Stock Valuation

Following up on this post , a modification is offered to the traditional linking of fundamental stock values and anticipated dividend streams.

It is usually claimed that the fundamental value of a stock is equal to the summed net present value of all of its estimated future dividends. For a number of reasons, this cannot be a complete description. For example, even a fully successful biotech research firm may never pay a dividend, but be acquired in a buyout by another firm if its research bears fruit. Also, it is not really the dividends actually paid that count, but the ability to pay them if and only if that payment is deemed to maximize shareholder value.

A more complete description of fundamental stock valuation would be something like the following :

The fundamental value of a stock holding can be estimated by the sum of the net present values of a stream of dividend payments, augmented and terminated by some future liquidation event.

The future liquidation event may include :

1. Sale of the stock holding.
2. Merger or acquistion of the company with or by another company
3. Actual liquidation of the company for any residual cash value that may reside with the shareholders.
4. Other

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Your definition is

Your definition is wrong.

The fundamental value of a security (any security, not just stock) is the net present value of all future cash flows, not just all future dividends. This short-circutits your phantom problem of non-dividend-paying stocks and incorporates, e.g., stock buybacks, tender offers, spin-offs and spin-outs, callable bonds, and being acquired by another company.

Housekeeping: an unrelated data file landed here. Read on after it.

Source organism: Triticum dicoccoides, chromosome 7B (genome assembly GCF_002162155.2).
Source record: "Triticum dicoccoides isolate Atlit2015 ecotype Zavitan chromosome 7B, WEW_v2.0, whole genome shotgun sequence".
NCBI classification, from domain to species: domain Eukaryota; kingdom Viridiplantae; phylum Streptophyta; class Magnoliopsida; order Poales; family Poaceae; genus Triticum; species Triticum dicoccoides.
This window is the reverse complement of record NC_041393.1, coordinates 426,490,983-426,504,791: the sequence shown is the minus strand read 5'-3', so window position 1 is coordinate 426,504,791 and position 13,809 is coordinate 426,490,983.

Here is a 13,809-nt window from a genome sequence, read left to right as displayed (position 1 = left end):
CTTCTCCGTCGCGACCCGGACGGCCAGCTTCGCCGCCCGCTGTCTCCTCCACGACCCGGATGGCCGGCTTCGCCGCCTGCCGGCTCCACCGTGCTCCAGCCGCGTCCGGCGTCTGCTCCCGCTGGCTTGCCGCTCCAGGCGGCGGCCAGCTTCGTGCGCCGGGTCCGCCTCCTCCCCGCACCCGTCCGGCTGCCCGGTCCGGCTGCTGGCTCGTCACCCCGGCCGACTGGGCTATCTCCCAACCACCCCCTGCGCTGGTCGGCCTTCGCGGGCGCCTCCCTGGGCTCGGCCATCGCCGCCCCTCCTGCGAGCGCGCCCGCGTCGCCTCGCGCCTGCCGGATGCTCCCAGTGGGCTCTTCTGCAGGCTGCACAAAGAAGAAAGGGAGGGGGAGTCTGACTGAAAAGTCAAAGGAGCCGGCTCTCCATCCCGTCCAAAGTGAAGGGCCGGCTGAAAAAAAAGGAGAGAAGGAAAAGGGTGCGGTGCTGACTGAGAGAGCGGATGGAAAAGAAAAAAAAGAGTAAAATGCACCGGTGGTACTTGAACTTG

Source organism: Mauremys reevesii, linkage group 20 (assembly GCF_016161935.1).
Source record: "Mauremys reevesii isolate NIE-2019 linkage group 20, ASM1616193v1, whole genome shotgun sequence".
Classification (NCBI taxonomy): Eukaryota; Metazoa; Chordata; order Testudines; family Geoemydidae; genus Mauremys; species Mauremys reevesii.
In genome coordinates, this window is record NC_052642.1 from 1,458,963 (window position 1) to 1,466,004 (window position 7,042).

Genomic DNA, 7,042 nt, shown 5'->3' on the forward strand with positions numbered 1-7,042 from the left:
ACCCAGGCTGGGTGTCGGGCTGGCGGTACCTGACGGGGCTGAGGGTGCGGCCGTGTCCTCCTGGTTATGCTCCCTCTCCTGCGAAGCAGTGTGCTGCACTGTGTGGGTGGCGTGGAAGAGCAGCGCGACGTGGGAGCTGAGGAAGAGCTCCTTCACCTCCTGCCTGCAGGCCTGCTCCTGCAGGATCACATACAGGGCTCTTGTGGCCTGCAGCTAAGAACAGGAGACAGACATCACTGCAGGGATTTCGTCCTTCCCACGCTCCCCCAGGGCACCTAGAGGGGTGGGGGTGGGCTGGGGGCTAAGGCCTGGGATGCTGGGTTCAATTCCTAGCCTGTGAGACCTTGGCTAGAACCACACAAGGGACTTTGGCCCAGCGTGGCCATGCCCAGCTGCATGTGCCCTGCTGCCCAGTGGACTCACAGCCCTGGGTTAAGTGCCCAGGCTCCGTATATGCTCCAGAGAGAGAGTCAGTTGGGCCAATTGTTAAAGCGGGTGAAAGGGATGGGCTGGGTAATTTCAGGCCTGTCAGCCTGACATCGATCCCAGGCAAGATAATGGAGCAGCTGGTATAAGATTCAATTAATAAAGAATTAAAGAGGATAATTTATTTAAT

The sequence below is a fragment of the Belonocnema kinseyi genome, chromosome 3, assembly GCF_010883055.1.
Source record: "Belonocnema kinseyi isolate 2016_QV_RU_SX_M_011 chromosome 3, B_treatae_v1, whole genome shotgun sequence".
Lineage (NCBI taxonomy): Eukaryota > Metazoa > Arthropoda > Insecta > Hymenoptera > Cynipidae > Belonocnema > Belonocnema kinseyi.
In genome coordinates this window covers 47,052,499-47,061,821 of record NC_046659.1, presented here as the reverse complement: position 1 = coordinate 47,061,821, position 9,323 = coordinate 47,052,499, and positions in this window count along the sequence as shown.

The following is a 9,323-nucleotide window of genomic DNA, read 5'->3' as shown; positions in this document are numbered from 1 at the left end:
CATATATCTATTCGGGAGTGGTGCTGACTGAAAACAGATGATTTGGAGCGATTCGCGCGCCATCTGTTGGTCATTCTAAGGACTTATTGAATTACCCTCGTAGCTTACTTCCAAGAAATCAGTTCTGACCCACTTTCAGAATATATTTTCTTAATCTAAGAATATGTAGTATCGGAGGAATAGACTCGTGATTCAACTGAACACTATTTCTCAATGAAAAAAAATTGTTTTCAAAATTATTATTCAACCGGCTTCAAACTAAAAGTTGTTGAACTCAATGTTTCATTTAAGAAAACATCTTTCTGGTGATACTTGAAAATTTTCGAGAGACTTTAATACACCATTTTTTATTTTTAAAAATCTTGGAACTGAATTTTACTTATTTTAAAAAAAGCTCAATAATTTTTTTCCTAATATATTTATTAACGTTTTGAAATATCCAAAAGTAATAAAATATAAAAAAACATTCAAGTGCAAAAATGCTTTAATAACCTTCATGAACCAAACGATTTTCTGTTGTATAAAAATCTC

You had the right framework, definitely, just some bad inputs.


Yep, I agree with Kip.

Yep, I agree with Kip. Except his generalization is not general enough. There can be non-cash benefits for a stock, like tax advantages, the right to vote on the company, entertainmnent, etc. We can simply say that the value of a stock, like the value of anything else, is the NPV of the future stream of costs and benefits associated with it. Now we've abstracted away everything that makes a stock a stock, so we could go back in and mention the specific costs and benefits that most stocks have, acknowledging that the general formula is the right one.

And note that the "traditional valuation" is really not that bad, since most of the value of most stocks comes out in dividends. It's just incomplete, and for some stocks will fail badly.